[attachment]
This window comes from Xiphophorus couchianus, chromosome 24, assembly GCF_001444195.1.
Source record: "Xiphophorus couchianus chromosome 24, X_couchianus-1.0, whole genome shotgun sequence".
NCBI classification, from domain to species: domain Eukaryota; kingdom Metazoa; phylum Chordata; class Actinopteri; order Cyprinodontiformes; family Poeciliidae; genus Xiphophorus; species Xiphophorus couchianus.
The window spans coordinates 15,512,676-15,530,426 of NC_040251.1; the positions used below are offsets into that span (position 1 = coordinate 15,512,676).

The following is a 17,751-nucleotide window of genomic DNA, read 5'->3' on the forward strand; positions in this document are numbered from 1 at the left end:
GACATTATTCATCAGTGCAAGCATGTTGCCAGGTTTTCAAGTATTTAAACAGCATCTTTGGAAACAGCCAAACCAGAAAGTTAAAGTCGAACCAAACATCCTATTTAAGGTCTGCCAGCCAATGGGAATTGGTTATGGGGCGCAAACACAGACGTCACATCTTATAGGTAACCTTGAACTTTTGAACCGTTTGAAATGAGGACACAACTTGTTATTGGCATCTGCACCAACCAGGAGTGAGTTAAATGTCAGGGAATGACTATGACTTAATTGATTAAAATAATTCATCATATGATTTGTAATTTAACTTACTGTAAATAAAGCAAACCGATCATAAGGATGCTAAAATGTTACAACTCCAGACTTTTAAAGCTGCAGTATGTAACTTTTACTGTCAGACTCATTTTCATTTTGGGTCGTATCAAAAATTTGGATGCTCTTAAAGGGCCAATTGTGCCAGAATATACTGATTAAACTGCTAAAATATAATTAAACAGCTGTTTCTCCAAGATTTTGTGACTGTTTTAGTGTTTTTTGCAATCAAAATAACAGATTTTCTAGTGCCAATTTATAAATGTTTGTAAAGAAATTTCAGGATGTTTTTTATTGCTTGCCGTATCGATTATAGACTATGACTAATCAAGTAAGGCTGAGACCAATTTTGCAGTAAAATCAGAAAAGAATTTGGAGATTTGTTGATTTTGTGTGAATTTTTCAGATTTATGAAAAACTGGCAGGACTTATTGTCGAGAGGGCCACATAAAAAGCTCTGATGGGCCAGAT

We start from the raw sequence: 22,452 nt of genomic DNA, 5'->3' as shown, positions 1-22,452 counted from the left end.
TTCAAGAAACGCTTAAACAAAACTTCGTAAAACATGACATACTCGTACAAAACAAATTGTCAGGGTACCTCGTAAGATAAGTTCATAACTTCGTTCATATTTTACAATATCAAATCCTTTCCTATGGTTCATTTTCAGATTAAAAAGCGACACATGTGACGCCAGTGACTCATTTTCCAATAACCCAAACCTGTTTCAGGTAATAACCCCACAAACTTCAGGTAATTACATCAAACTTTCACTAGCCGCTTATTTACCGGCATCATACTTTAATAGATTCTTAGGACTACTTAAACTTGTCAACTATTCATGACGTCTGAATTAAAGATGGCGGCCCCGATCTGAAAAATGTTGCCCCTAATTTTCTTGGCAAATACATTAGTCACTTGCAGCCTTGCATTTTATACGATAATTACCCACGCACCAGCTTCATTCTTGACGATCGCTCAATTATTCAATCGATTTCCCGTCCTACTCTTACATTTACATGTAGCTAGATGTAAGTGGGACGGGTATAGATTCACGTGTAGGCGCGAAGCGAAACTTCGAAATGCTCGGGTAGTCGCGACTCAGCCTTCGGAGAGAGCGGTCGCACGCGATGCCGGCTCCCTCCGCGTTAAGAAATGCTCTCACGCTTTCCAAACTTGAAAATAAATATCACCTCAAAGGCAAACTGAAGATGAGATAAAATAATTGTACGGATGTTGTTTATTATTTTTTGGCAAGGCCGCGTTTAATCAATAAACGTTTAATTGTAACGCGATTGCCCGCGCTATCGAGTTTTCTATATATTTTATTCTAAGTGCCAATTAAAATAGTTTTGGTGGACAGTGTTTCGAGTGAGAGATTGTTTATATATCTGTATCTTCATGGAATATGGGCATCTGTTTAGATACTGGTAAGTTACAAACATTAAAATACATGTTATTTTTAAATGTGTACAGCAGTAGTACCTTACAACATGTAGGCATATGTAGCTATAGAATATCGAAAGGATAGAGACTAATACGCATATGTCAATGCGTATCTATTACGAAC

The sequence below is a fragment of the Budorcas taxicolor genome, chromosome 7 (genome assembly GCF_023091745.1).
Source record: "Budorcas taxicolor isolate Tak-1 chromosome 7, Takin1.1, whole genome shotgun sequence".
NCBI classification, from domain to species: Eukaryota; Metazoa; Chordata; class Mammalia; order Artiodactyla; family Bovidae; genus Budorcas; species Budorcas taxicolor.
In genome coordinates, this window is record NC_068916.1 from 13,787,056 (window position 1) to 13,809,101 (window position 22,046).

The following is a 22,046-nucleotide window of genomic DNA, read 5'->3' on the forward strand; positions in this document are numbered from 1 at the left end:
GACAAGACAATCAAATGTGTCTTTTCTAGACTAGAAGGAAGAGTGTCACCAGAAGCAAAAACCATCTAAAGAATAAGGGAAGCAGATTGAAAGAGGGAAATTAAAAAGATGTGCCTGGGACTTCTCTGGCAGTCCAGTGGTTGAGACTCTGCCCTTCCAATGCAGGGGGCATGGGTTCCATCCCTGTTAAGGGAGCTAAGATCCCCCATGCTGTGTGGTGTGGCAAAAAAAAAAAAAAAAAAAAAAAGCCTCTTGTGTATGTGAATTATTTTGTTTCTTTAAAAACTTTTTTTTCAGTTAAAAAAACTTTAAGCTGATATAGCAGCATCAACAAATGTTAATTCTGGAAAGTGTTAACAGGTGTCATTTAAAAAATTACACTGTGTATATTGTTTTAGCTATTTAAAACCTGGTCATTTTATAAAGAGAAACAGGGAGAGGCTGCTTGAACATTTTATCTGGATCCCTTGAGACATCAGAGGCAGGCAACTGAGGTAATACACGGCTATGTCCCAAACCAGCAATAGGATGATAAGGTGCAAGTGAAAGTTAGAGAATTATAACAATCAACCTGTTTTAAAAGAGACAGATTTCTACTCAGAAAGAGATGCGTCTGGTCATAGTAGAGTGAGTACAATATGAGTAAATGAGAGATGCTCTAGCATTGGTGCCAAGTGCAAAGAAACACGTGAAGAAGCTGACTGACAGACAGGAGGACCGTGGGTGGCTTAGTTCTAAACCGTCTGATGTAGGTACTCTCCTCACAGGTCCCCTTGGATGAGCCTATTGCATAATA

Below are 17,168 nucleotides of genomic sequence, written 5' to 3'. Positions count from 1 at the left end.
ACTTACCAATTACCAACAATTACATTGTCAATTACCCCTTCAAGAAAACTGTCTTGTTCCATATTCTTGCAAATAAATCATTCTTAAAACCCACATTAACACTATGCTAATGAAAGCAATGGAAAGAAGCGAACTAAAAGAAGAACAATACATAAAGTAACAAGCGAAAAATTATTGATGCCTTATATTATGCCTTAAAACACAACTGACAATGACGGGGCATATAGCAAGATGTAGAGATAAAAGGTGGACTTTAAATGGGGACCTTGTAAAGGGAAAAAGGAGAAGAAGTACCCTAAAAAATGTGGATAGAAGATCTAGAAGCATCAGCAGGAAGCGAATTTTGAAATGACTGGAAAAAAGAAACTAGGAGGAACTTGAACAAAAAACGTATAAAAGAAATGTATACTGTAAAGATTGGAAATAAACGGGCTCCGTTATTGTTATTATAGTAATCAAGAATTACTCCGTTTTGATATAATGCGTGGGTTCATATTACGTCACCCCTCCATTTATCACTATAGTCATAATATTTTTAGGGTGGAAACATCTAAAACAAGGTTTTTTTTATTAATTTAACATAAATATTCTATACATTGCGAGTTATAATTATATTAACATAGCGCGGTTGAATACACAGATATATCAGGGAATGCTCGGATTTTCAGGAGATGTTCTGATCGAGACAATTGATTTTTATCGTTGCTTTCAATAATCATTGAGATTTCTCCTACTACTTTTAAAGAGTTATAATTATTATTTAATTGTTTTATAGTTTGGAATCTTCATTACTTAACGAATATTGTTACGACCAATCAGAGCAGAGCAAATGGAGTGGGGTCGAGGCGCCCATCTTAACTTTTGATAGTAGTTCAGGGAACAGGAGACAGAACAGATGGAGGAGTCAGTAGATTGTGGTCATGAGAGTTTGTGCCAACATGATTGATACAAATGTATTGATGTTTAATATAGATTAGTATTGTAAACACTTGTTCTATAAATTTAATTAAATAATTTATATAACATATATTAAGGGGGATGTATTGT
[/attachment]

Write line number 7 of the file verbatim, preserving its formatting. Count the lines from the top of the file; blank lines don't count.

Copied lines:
We start from the raw sequence: 22,452 nt of genomic DNA, 5'->3' as shown, positions 1-22,452 counted from the left end.